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Serenity garden takes root in community park

August 25, 2018

PILGER — The community park in the heart of Pilger was an oasis for residents to gather in the aftermath of a tornado that hit the community four years ago.

Today, there is once again an oasis in the center of the Pilger Park, thanks to the efforts of Grace Steinmeyer of Wisner.

She calls the spot the Pilger Serenity Garden, a wooden park bench in the center of a square with a wooden arbor overhead for shade. It will soon be surrounded by flowers.

The placement of the garden may qualify Steinmeyer for a Girl Scouts of America Gold Award. It’s the highest award a Girl Scout can earn, the equivalent of an Eagle Scout award in the boys’ scouting program.

Steinmeyer, who will be a senior at Wisner-Pilger Schools, has spent 13 years in the girls’ scouting program, beginning as a Daisy when she was a kindergartner.

Her Girl Scout leader is Jenn Keller of Wisner. Grace is the daughter of Russell and Amy Steinmeyer.

Steinmeyer designed the park as a place for Pilger residents and visitors to sit and recall their favorite memories, before and after the storm hit, and also to move ahead and create new memories.

She chose Pilger as the site of her Girl Scout project because she attended pre-school at St. John’s Lutheran Church in Pilger, and played tee-ball and took swimming lessons at the nearby ballpark and pool.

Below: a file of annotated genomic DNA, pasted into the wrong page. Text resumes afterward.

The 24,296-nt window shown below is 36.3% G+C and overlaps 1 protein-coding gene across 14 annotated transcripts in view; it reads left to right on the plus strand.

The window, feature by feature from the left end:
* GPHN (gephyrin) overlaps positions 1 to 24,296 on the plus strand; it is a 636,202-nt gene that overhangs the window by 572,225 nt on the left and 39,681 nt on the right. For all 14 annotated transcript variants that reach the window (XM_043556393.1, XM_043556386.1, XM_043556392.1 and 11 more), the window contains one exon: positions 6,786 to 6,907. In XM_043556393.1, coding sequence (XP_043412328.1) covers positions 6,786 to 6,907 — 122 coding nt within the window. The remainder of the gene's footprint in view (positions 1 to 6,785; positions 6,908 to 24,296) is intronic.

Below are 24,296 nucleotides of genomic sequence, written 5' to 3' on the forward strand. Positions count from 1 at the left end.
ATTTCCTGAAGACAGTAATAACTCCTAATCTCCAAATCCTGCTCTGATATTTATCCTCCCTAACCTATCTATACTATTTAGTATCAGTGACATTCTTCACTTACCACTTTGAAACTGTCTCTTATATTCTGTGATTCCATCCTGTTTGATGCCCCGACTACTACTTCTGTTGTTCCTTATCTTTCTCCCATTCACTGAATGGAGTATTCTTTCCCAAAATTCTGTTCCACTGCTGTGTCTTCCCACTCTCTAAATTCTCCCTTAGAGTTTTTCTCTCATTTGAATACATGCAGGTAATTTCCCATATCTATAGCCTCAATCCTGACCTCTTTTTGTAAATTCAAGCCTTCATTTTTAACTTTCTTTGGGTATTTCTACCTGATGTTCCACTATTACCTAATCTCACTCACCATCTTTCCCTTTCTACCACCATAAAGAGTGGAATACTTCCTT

Originally, Steinmeyer wanted to model the spot after a gazebo situated on Beemer’s Main Street.

But that proved too costly to build such a large structure. Instead, she approached the Pilger village board in April 2017 with the idea of a smaller project.

Once the idea was approved, Steinmeyer went to work raising funds and resources for the project. She solicited donations of baked goods and other items to sell at craft fairs and other events in the Pilger, Wisner and West Point areas.

She wrote a number of grant applications to area foundations and organizations. She asked the Wisner-Pilger Industrial Arts class to construct the wooden arbor, or arch, to place over the bench, under the direction of the class’s instructor, Jerrod Bazata. Max Schroeder of Pilger built the bench.

Other residents of the community were involved as well.

For example, Austin Lampmann headed up a crew to move the arbor to its new location, and Tim Jensen led a crew to set everything in place. Others helped during a workday on July 9, including students and instructors from Wisner-Pilger Schools.

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